Before returning to Middle-earth, Elijah Wood plays straight man to a dog on the FX comedy Wilfred.
Elijah Wood recently saw a photo of Daniel Radcliffe and his two Harry Potter co-stars in a newspaper. “It kind of blew my mind,” he says of how much the three had aged since the movie franchise began. “It made me remember how young they were. I’d forgotten, because we’ve all kind of grown up with them.”
Wood has grown up in public, too, from his first part in a Paula Abdul video (directed by David Fincher) when he was 7, to his role in the 1997 film The Ice Storm, to the Lord of the Rings trilogy, which began shooting when he was 18. The thing is, despite the occasional scruffy beard, he could still play 18. This might be an advantage for director Peter Jackson, who has asked Wood to reprise the role of Frodo Baggins in The Hobbit (due in late 2012), but not so much when it comes to finding roles as mature as he is. “Work sort of slowed down in the last few years,” says Wood, who has been in three films since 2007—partly by choice and partly because “people may not be able to imagine me playing my age.”
Nearly six months into 30, however, he’s starred in the Beastie Boys’ epic short film, Fight for Your Right Revisited (he played Ad-Rock, alongside Seth Rogen and Danny McBride), and embarked on his first comedy and TV series, FX’s satisfyingly spiky Wilfred. As Ryan, he plays a troubled young man who, after failing to kill himself, bonds with his neighbor’s pet dog. The twist: Ryan sees Wilfred not as an animal on all fours but as a loutish, bong-smoking, teddy-bear-humping man in a dog suit, played by Jason Gann, who co-created and starred in the original Australian series. “My character is the straight man to Wilfred,” says Wood. “He has to adapt and react to situations that can be quite intense. A lot of hilarious comedy comes out of that, but it’s also ridiculous and all sorts of surreal. I mean, we are dealing with a guy dressed as a dog.”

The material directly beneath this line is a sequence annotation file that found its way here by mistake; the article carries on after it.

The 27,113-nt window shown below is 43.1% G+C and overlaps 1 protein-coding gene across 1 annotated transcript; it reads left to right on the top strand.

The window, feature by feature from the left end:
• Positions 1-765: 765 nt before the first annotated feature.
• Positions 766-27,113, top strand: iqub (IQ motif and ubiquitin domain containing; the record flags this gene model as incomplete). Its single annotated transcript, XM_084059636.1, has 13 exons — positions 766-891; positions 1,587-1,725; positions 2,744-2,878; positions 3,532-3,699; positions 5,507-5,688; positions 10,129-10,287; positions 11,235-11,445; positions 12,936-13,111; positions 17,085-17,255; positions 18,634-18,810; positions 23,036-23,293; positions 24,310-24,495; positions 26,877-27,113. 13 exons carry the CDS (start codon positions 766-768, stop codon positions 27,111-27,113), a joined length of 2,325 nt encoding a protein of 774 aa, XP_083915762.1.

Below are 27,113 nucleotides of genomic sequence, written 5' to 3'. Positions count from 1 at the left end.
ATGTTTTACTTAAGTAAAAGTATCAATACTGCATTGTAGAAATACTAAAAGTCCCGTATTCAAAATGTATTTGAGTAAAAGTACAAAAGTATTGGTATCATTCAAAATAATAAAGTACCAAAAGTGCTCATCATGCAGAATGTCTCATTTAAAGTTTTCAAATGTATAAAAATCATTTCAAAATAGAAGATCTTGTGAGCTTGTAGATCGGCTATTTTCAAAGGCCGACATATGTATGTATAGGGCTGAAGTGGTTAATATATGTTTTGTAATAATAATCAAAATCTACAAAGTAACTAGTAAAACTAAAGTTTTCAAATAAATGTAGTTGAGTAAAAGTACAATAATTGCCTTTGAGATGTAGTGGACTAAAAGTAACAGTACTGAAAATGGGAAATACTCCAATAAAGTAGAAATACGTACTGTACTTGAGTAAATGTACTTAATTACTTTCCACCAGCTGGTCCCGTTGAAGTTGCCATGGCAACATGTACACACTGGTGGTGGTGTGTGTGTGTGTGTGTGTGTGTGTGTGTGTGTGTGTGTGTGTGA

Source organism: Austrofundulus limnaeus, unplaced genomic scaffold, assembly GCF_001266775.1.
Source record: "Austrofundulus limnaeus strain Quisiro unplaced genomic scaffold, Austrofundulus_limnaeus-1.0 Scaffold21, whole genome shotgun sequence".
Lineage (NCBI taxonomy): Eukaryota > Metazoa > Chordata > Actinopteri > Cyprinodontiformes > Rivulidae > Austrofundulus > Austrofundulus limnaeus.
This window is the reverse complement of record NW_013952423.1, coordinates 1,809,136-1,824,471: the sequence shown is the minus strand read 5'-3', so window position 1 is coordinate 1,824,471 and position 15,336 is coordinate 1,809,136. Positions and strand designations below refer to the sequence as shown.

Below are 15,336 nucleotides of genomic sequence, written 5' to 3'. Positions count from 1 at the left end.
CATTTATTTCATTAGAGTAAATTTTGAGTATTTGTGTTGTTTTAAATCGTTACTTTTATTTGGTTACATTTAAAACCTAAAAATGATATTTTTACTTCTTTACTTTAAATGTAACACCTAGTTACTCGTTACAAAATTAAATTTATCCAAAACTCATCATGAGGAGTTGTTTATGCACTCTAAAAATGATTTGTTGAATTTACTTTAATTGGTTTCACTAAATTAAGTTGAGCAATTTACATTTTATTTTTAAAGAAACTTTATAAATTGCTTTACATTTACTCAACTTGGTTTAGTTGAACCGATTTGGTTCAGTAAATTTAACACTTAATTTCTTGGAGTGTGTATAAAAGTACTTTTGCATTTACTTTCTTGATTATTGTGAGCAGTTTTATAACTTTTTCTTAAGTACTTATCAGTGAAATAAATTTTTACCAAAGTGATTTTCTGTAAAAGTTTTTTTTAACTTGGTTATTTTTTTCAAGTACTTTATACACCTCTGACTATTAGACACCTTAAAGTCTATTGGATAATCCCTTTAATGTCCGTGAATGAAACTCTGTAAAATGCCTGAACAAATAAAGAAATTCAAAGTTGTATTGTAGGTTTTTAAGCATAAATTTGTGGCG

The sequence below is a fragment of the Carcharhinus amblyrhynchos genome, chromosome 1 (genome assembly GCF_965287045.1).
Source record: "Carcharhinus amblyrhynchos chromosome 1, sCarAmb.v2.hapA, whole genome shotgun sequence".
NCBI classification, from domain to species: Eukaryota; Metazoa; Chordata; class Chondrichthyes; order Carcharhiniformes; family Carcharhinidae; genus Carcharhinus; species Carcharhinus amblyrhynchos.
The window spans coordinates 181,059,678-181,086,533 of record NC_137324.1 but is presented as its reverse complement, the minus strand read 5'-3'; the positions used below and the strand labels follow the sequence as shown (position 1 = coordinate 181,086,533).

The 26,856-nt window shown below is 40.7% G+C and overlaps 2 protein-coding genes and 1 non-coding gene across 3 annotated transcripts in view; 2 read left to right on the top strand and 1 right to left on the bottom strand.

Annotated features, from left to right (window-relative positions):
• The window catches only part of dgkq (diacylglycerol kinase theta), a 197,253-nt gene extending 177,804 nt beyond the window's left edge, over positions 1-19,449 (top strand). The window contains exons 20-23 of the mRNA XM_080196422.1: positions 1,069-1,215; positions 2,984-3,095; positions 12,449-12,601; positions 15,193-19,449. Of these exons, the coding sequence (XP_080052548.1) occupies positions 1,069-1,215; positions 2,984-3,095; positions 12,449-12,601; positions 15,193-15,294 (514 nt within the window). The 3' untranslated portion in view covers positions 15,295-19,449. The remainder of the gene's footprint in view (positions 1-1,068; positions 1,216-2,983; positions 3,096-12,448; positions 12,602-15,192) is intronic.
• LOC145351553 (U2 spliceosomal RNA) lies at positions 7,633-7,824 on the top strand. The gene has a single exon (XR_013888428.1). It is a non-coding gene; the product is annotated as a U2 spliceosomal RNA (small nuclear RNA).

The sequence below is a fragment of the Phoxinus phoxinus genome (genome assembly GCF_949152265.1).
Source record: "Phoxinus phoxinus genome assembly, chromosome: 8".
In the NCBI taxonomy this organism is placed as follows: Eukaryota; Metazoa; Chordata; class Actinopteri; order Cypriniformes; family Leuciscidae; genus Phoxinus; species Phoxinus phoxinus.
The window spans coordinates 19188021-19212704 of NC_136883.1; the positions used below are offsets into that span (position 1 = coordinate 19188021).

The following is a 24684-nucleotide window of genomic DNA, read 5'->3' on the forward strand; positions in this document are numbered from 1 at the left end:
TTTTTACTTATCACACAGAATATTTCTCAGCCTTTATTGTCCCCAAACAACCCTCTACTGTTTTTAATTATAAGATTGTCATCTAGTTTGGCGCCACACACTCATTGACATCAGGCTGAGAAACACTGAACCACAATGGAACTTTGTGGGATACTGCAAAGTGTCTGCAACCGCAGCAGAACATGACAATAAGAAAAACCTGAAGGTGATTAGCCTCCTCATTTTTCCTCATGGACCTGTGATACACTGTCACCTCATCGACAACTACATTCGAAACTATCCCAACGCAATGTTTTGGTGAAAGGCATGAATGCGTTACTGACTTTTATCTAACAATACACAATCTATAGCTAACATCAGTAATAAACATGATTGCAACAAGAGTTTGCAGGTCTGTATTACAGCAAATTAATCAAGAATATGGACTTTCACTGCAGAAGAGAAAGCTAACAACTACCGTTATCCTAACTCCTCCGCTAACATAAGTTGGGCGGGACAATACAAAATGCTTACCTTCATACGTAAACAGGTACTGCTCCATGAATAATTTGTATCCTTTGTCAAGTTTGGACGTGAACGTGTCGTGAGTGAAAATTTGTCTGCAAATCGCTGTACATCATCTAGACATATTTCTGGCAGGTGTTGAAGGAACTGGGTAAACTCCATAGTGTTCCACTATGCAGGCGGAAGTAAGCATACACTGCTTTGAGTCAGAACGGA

Wood’s glacial anime eyes can lull you into believing all sorts of fantastical nonsense onscreen, but they don’t prepare you for his goofy dudeness. “I want to punch you with laughter right now. That was so fucking awesome!,”he yells at Gann after one oddball scene. He’s also exceedingly nice, which can sound like a backhanded compliment but in Wood’s case is not. “He makes everybody else look like an asshole,” says David Zuckerman, who adapted Wilfred for an American audience.
In October, Wood returns to New Zealand for The Hobbit. Filming the Rings trilogy was, in many ways, like slipping off the Earth for sixteen months. “I was 18 when I started and 20 when principal photography ended,” he says. “That’s a fucking huge chunk of, you know, developmental-age time.” When he got back to L.A., “I didn’t know what to make of my own life anymore, which had been so defined by that place and those people and that experience. I just remember everything feeling kind of foreign.”
Wood has yet to see a script for The Hobbit, but he assumes that since Frodo wasn’t in that book, his character will essentially be a framing device. “To me, it makes sense if Frodo bookends the film, but I don’t know,” he says. “I ran into a guy playing one of the dwarves at the airport. He was on his way to New Zealand, and he hadn’t read anything yet. I didn’t see a script for the Rings until we got to the set.” Wood adds, “I don’t know if you’ve seen it, but there was a Hobbit video diary that Peter posted, with all my friends and family from the first production on one of Stone Street’s soundstages. It choked me up a little bit.”